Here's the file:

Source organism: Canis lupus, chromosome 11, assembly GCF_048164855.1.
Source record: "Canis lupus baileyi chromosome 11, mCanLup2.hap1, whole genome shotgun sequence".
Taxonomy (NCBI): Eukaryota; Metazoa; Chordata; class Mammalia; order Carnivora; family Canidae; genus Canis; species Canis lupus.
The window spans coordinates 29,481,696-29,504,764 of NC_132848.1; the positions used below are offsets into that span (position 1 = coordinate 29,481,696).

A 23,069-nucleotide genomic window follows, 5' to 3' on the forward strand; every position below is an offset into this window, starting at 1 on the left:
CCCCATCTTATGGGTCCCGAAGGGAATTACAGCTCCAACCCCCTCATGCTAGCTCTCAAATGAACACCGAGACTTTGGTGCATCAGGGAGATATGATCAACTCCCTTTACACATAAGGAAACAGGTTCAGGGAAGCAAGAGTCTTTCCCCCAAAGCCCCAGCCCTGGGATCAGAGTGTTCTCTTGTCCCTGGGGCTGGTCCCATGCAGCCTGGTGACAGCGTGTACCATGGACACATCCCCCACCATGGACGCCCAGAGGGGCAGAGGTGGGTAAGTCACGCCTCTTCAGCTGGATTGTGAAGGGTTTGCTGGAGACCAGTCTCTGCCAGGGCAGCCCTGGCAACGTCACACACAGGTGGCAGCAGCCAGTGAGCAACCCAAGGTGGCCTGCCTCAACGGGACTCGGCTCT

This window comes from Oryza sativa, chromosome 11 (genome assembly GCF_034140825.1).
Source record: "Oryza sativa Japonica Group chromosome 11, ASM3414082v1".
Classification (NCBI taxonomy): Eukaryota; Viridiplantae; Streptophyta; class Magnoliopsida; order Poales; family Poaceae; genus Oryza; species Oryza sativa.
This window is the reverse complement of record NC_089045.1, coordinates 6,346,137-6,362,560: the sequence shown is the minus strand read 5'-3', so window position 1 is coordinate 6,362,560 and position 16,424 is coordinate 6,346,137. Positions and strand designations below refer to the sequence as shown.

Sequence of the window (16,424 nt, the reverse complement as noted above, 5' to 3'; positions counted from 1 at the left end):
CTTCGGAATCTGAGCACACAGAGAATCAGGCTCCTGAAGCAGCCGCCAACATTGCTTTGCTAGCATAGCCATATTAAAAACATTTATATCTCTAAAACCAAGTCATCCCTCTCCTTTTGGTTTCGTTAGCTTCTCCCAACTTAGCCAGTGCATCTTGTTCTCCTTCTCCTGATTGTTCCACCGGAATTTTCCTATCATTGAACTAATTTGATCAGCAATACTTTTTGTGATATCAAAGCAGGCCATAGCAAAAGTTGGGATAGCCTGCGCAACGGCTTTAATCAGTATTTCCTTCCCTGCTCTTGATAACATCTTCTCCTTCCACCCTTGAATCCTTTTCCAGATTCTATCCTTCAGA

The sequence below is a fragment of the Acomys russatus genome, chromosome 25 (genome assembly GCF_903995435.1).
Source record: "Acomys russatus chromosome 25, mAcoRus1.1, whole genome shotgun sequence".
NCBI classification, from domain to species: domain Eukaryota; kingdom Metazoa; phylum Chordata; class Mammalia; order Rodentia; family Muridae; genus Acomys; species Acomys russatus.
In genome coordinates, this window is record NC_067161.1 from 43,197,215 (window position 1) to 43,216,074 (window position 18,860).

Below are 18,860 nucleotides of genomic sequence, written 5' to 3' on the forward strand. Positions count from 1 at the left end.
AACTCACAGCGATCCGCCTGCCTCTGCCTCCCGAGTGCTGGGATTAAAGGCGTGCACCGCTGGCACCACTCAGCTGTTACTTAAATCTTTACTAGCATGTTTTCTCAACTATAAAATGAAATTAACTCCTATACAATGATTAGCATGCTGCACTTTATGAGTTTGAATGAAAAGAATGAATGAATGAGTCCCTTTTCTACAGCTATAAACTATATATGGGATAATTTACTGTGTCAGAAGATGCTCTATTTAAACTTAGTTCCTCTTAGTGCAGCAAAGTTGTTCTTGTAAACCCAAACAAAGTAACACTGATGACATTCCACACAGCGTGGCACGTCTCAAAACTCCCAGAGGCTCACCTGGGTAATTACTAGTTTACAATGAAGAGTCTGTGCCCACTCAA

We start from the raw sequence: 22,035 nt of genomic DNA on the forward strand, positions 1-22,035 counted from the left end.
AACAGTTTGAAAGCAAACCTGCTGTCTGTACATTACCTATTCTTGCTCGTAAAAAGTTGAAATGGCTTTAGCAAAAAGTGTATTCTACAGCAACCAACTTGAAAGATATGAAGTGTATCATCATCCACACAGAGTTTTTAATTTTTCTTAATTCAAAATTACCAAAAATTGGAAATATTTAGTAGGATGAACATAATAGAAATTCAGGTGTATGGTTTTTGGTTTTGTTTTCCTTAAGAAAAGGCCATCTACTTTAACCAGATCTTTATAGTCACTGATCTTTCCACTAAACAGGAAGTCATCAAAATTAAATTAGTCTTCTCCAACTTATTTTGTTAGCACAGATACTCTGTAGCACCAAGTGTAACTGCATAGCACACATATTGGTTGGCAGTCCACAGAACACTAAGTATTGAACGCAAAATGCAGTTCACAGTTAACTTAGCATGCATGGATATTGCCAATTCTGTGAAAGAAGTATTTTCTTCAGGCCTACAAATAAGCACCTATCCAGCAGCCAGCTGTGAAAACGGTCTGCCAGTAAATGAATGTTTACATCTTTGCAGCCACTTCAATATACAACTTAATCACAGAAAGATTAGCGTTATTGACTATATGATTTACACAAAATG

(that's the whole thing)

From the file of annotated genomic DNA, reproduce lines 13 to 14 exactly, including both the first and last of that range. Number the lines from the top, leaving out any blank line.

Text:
The sequence below is a fragment of the Acomys russatus genome, chromosome 25 (genome assembly GCF_903995435.1).
Source record: "Acomys russatus chromosome 25, mAcoRus1.1, whole genome shotgun sequence".